Have a “Conversation” with Applicants

“Talent communities can and do form organically online via existing social networks, which companies then can use to source and recruit from,” says Kevin Grossman, director of Content Development, Peoplefluent. “According to Pew Internet, 69 percent of online adults use social networking sites. With more people participating in online social networks, there is opportunity for organizations to take advantage of these relationships to connect with hard-to-reach candidates, extend employment brand messages, and communicate company culture.”

Like EMC’s Murray, Grossman points out the overlap between recruitment and marketing when using talent communities via social media. “Marketers long have recognized the value of endorsements, and social networks transcend that benefit to how companies attract, recruit, and retain talent. This is why organizations such as Peoplefluent are embedding ‘social collaboration’ platforms into their existing recruiting and talent management solutions.”

Grossman says to be sure to have a conversation with talent communities rather than just promoting your own company.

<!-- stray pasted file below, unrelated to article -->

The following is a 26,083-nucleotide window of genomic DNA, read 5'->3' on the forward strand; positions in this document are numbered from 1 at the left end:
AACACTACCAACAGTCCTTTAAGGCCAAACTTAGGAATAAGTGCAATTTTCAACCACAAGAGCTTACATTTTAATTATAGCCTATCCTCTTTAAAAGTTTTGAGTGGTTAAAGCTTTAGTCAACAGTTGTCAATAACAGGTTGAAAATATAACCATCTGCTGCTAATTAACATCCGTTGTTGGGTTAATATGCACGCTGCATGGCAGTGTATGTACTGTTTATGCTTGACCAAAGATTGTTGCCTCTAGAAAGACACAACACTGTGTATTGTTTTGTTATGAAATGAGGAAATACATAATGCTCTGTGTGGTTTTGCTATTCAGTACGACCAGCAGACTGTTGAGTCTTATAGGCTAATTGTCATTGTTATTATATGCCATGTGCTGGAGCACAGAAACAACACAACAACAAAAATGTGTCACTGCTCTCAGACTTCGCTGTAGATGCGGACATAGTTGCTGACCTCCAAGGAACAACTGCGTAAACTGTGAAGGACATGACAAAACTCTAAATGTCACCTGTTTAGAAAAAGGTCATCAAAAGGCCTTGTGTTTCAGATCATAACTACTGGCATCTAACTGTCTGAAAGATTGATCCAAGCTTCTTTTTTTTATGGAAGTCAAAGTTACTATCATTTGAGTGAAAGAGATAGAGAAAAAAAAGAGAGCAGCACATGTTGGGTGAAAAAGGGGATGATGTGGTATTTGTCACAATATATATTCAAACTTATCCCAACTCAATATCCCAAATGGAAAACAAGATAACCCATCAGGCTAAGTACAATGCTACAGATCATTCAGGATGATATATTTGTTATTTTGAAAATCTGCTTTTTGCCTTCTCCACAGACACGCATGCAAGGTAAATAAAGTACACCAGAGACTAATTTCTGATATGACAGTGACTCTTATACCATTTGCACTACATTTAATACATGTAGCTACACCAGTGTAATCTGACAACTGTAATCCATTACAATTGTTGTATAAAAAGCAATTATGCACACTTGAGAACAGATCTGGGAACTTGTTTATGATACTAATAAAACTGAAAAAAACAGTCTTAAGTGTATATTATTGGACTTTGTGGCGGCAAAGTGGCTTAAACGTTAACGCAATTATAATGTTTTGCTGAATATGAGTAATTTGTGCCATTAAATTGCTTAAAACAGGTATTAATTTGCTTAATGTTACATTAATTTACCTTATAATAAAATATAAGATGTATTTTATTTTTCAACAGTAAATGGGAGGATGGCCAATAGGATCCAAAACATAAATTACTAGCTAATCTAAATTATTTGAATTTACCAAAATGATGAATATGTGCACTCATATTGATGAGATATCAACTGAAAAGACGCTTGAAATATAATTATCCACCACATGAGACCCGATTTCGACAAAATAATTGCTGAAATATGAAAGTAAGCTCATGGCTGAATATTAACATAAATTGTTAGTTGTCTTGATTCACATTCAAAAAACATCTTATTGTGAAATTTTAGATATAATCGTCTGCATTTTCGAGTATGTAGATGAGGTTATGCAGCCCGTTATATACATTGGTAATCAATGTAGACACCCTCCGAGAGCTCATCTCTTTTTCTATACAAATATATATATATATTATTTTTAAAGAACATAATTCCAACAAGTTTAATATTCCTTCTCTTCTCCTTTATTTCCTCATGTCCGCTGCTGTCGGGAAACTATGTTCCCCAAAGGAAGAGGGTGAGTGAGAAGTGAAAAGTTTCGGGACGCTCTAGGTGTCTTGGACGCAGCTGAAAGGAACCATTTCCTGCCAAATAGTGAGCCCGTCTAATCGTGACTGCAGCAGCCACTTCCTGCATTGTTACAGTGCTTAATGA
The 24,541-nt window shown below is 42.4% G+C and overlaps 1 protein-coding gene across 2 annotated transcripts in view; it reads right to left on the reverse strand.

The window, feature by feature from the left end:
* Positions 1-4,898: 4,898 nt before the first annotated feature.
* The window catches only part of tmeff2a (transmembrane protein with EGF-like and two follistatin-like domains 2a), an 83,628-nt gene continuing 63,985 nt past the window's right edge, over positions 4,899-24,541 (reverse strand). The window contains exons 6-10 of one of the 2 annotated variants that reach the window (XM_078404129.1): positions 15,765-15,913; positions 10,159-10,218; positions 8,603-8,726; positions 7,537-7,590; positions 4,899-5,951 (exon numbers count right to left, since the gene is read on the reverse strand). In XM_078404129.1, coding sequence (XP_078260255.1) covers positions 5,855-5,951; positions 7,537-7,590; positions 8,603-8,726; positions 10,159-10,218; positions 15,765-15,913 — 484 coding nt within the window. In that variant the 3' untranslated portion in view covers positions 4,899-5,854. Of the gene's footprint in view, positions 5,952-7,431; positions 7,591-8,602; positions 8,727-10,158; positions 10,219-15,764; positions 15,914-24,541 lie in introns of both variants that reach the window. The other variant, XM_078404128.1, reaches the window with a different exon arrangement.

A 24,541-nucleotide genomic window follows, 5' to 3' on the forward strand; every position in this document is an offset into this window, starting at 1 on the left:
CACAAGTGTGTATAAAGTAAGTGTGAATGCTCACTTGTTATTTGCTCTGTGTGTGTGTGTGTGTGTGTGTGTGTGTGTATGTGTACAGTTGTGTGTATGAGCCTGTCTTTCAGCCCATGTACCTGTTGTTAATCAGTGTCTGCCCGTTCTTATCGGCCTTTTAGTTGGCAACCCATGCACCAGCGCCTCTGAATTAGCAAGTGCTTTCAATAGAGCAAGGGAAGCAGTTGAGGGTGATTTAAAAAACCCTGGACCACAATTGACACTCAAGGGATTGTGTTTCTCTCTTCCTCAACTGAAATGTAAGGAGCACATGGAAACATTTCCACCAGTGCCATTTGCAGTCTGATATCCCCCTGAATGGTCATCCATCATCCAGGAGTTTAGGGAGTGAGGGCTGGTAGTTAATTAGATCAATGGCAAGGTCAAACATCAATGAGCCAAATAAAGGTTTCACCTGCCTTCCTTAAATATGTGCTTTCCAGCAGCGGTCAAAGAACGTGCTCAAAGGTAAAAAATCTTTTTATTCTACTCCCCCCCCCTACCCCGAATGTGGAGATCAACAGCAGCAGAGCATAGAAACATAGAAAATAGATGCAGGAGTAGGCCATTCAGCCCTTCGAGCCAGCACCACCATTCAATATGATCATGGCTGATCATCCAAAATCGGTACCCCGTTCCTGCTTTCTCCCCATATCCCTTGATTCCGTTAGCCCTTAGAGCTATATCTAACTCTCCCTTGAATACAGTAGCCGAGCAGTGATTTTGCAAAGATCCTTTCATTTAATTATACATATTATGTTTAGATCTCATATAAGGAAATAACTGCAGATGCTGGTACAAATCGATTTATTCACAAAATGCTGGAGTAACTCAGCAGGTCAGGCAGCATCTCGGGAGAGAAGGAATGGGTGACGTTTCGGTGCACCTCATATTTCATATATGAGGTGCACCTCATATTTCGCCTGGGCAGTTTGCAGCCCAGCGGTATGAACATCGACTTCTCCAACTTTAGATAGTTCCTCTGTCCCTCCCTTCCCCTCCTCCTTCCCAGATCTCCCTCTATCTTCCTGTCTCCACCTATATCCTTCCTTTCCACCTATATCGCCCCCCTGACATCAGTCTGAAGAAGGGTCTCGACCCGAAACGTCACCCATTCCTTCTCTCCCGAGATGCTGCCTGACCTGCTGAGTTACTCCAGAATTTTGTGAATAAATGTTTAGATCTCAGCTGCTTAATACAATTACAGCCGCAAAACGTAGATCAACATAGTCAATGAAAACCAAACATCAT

“The biggest don’t is to only have one-way conversations. While important to immediate sourcing and recruiting, one-way conversations in the form of broadcasting and promoting employment opportunities, with no opportunity for reciprocal dialogue, means there’s no opportunity for the candidates to engage the recruiters or the organization, other than to apply for a job,” he says. “That’s great for active job seekers, but not so much for the passive ones who need to understand much more about the employer brand than just a usually unrealistic job description.”

That said, Ted Elliott, CEO of Jobscience, says a talent community is essentially a chance to extend your company brand. “A talent community should be a corporate-hosted website that profiles the employment brand, explains the values of the organization, promotes events, and profiles a career type as opposed to a specific job,” says Elliott. “Candidates can join to learn and stay updated about hiring opportunities.”

Elliott explains that talent communities offer prospective employees a bigger picture of your company than just one job opportunity. “It’s a change in the perspective of how you fill open jobs,” he says. “Instead of advertising a specific opportunity, you promote why you are a great place to work, you develop relationships with stars, and nurture them so you can drive them to jobs as they open.”

Reprinted from Training Magazine